Bureaucrat Patrick Li Pak-chuen took the helm of Hong Kong’s trouble-plagued RTHK on Monday, but was greeted with news of the resignations of at least three senior employees and protests by its staff union over concerns about the public broadcaster’s editorial independence.
Li, who replaced veteran journalist Leung Ka-wing, vowed to uphold editorial autonomy, but also stressed there was a need to fulfil the broadcaster’s responsibilities when he met the media on Monday morning.
A source at RTHK said Li’s first day was marked by the resignation of the head of the station’s public and current affairs section, Doris Wong Lok-har.
Her resignation on Monday followed that of executive producers Liu Wai-ling and Fong Hiu-shan who quit last month ahead of a deadline for civil servants to sign a declaration pledging allegiance to the city and its mini-constitution, the Basic Law.
The source said Wong explained in a meeting with colleagues in the section on Monday evening that she was not happy with government findings on RTHK released in a report last month.
The report, which was released after a six-month investigation, accused the broadcaster of a lack of editorial accountability and concluded it lacked transparency in handling complaints, had no holistic manpower strategy, and was not fulfilling its charter as a government department.
It was released with the announcement that Leung would leave his post as director of broadcasting by the end of February, six months before his term was due to finish.
Wong’s section had been a target of criticism from pro-government supporters for its shows Headliner, Pentaprism and This Week.
For Liu, the source said, it was believed the government would relaunch an investigation into complaints made against Headliner, a satirical show of which she was executive producer.
The source said several colleagues from other sections had also submitted resignation notices recently as they refused to sign the allegiance pledge.
“This is the biggest number of departures at one time in my history of serving here,” the source said.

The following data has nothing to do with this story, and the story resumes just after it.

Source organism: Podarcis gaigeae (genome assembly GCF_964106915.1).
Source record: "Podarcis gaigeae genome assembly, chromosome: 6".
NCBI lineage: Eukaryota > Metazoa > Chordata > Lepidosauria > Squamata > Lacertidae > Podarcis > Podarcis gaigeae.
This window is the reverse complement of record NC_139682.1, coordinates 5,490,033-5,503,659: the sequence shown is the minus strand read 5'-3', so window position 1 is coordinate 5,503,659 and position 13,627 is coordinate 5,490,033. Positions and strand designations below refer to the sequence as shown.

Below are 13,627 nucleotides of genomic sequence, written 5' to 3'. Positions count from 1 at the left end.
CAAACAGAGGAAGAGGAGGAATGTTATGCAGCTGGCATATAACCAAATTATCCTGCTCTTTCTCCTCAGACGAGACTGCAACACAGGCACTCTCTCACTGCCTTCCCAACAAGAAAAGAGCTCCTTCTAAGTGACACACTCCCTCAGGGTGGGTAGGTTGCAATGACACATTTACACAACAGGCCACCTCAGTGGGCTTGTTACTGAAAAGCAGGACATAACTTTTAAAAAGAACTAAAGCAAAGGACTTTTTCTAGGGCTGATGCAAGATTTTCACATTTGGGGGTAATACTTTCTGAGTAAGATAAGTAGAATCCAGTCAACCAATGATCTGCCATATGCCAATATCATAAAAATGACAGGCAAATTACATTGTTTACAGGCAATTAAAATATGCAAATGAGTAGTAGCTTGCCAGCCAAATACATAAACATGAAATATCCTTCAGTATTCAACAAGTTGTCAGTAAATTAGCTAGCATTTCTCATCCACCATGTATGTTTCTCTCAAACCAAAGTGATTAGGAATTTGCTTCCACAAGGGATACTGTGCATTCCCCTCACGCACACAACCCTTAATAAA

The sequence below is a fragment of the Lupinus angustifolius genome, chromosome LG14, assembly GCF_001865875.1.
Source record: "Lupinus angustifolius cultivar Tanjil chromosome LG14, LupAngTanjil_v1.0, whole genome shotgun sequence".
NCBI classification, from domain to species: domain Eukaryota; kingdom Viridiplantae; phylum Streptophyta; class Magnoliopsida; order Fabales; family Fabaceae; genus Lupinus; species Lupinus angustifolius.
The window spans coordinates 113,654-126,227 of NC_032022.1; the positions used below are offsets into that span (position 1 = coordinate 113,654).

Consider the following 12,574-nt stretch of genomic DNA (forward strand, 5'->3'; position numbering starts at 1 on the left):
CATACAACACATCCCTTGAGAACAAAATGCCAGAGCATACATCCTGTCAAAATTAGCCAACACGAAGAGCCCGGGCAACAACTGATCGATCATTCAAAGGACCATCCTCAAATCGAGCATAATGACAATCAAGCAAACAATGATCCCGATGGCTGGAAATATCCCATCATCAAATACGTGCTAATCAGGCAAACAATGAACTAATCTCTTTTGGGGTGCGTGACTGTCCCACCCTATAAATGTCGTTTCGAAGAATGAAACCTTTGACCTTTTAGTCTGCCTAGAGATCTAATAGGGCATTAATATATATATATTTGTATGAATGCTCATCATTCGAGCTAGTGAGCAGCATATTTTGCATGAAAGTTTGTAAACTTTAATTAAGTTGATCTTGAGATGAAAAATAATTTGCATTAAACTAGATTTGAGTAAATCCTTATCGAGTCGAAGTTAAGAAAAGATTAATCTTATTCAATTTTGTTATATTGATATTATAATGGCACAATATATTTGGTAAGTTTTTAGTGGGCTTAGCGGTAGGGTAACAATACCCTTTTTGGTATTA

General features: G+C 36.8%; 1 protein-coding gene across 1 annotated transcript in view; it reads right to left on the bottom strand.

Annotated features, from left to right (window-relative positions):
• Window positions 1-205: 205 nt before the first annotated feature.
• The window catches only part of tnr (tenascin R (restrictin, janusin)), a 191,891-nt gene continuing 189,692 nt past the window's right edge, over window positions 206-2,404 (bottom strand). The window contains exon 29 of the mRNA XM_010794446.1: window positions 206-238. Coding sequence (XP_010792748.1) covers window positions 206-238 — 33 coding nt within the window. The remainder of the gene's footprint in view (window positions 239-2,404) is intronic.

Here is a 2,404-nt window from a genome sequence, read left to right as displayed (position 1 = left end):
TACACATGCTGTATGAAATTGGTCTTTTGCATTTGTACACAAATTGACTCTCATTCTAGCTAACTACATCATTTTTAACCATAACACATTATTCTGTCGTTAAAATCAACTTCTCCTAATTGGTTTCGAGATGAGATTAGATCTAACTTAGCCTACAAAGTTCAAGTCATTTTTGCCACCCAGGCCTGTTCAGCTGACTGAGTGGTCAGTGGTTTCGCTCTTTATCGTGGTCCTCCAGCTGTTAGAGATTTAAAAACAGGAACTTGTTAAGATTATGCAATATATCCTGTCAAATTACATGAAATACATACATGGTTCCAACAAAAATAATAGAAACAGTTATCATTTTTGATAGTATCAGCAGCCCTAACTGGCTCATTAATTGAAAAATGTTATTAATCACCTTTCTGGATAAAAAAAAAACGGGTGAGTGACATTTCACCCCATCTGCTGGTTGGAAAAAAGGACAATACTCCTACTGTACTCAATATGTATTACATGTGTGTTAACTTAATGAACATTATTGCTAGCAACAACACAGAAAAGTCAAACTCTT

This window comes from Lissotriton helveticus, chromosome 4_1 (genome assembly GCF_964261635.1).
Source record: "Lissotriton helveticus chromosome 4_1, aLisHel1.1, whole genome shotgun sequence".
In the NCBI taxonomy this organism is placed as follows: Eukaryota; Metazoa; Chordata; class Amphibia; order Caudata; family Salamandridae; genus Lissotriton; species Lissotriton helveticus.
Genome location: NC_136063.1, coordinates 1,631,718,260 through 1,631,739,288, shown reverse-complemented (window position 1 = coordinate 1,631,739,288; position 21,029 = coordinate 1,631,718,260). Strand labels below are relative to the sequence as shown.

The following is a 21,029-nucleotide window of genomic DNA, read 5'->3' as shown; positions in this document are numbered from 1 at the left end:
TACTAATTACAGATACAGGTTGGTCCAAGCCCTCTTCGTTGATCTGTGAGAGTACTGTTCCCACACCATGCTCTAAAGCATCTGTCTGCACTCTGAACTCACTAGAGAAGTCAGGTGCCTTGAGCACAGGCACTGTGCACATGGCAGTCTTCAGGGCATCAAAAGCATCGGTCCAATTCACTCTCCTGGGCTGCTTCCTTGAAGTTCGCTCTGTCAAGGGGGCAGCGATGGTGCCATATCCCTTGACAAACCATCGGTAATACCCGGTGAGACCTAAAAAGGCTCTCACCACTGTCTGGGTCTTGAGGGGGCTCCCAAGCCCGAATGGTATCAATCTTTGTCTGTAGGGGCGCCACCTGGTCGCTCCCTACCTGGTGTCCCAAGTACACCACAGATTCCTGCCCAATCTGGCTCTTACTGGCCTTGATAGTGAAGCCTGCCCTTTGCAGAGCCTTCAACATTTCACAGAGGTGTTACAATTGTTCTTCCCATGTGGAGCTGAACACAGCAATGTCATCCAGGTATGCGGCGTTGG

Meanwhile, Li, the former deputy secretary for home affairs, vowed that he would ensure RTHK’s editorial independence under the charter, and that the broadcaster would continue to serve the public with professionalism and high-quality programmes. He also hoped his three decades of experience in administrative service would help enhance the corporate governance of the station.
“I’ve worked in different government departments and bureaus and I hope my experience in my previous postings can help contribute to enhancing the corporate governance of RTHK,” Li said.
Li also reminded his team they had to fulfil their responsibilities while pursuing editorial independence.
“It’s stated that there can never be editorial autonomy without responsibility, freedom without restraint,” Li added.
RTHK Programme Staff Union representatives, who staged a protest outside the broadcaster’s headquarters in Kowloon Tong on Monday morning, said they hoped the new chief could live up to his promises.
“We hope he will respect voices from different sectors of society … What our colleagues value is that we can continue to broadcast under journalist and media standards,” union chairwoman Gladys Chiu Sin-yan said.
She also urged Li to prioritise moving the station to new buildings as the current headquarters were in a dilapidated state.